You may think of the piccolo as delicate because of its small size. But a good metal piccolo can be durable and perfect for outdoor performances and rehearsals.
I used my metal piccolo in marching band during college, and it served me well. The heat and the cold weren’t a concern, though I did have to protect my piccolo from the rain.
Overall, you don’t have to worry about cracks or other durability issues. That makes a metal piccolo suitable for students and anyone who needs to put their piccolo through a lot.

Cons of Metal Piccolos

Like wooden piccolos, metal piccolos don’t come without their own problems. If you want to get a metal instrument, you should consider the disadvantages.
Then, you can search for a model that will minimize those problems. Or you may realize metal isn’t the best material for you.


Metal piccolos, even solid silver ones, don’t sound as warm and rich as wooden piccolos. Sure, the audience will be able to hear you.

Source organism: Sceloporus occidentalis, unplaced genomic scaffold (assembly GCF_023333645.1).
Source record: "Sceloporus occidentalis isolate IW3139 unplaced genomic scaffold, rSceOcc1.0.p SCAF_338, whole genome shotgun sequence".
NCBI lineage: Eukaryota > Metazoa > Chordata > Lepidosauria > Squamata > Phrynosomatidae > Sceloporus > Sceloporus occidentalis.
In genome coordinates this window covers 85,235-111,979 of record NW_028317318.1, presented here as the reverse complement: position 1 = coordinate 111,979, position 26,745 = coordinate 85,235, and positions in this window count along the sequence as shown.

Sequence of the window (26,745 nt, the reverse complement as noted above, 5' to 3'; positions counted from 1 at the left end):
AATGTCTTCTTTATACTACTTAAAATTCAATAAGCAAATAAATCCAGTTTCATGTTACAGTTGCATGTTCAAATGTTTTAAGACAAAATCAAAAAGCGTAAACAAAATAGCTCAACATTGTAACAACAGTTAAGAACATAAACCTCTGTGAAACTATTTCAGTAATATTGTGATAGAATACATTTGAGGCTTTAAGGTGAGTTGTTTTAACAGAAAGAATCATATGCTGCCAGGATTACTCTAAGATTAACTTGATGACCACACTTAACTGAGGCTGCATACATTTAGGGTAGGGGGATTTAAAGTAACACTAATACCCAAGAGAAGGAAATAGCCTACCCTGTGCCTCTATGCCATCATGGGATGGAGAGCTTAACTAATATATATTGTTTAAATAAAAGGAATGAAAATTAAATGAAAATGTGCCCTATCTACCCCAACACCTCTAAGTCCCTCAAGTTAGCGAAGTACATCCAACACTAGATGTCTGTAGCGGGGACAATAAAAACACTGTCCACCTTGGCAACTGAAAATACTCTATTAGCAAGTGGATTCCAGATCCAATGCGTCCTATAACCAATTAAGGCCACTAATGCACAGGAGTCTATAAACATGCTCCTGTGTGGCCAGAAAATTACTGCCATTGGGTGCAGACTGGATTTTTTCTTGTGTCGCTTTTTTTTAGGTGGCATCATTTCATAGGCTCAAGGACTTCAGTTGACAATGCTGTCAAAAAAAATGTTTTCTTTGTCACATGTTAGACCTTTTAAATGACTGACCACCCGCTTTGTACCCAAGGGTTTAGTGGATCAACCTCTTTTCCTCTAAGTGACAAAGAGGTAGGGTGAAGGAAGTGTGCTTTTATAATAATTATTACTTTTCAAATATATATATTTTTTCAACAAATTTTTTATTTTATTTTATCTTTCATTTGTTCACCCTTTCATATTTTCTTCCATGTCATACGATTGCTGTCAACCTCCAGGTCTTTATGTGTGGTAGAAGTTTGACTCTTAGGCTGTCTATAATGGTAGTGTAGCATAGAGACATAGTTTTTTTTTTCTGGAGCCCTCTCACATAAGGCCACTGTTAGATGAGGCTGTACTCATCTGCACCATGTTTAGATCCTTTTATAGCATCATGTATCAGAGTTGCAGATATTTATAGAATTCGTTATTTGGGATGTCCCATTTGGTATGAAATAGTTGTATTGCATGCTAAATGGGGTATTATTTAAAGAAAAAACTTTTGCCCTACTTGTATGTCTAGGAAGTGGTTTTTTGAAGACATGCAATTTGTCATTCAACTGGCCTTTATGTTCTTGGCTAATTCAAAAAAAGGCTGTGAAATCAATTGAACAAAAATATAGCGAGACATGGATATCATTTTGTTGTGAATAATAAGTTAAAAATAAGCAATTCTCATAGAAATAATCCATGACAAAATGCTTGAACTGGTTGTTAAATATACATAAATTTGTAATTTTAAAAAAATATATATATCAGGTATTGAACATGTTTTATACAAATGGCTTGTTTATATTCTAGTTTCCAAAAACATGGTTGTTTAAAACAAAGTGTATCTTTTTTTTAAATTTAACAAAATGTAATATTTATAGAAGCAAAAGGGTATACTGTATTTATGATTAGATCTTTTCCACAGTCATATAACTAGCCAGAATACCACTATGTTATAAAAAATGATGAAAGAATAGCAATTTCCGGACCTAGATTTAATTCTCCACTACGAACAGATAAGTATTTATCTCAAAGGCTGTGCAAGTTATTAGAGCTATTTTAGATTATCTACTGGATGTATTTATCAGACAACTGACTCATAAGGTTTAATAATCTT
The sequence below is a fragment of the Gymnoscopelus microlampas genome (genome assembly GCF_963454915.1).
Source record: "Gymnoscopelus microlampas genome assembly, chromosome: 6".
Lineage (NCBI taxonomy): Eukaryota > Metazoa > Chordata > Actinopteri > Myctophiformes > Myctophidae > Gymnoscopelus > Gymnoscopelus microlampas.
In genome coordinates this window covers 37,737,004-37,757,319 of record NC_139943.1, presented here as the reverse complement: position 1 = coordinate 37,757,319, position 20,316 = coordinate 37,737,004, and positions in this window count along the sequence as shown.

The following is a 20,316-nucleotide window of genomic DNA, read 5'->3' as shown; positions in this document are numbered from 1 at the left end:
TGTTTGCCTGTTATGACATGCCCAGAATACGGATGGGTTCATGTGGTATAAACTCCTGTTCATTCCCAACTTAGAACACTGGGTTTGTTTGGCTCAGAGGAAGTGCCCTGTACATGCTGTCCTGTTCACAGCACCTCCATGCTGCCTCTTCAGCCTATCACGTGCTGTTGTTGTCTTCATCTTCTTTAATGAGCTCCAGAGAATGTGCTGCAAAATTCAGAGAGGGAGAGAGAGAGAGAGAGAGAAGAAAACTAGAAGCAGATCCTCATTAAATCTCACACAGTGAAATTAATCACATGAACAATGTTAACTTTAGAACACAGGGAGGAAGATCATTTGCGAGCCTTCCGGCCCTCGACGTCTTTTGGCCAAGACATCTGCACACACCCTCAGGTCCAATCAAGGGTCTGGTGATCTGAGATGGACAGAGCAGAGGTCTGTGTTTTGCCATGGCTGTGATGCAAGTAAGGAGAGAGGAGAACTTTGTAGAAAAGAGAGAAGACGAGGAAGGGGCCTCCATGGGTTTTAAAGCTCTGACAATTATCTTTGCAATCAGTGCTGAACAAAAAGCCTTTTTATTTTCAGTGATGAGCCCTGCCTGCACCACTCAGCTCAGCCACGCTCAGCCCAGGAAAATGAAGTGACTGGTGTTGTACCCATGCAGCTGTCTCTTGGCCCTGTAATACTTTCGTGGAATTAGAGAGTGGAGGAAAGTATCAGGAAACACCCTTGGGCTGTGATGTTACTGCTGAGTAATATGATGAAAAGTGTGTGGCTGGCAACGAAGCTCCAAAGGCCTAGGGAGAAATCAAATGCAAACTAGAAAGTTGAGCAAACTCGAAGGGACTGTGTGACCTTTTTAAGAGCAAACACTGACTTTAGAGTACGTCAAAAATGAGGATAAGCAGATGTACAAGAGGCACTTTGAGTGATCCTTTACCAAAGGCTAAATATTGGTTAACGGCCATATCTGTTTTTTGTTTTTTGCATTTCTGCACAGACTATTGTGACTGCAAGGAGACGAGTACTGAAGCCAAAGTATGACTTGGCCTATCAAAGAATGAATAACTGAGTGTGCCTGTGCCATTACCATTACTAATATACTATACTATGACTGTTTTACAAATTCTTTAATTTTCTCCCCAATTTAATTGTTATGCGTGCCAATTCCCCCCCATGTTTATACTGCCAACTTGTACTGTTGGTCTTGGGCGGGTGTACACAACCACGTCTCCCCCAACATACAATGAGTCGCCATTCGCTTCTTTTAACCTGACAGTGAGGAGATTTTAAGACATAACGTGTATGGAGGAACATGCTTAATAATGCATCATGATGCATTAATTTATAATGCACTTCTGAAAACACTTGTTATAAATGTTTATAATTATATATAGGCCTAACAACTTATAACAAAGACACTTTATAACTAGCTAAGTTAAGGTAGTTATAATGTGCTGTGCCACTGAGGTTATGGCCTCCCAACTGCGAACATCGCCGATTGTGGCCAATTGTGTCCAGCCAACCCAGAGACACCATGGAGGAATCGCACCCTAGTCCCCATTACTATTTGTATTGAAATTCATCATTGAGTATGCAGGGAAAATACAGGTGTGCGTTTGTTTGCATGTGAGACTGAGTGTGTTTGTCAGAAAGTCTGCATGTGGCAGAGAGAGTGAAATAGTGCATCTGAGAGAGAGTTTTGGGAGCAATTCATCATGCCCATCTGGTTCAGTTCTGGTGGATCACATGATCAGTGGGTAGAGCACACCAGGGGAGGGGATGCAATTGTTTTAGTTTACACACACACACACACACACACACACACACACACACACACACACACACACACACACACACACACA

But if you don’t have that much control over your tone quality, you may not sound that great. As a beginner, that can be pretty discouraging.
Even if you’ve played the piccolo for a while, you may struggle to get a sweet tone. Practicing the piccolo a lot may help, but it’s not a guarantee.


This is more of a systemic disadvantage than one specific to the piccolo. But if you use a metal piccolo in a collegiate or professional situation, people may judge you.
Wood is thought of as the “professional” material, and metal is for beginners. Even if you get a solid silver model, people may think it’s a silver plated instrument.
You should consider if you’re willing to deal with that stigma. If so, go for it. But if not, you may want to get a piccolo made of a different material.

Bore Size

The inside of metal and wooden piccolos are similar in size. However, wood is thicker than metal, so the outside of a metal piccolo is smaller.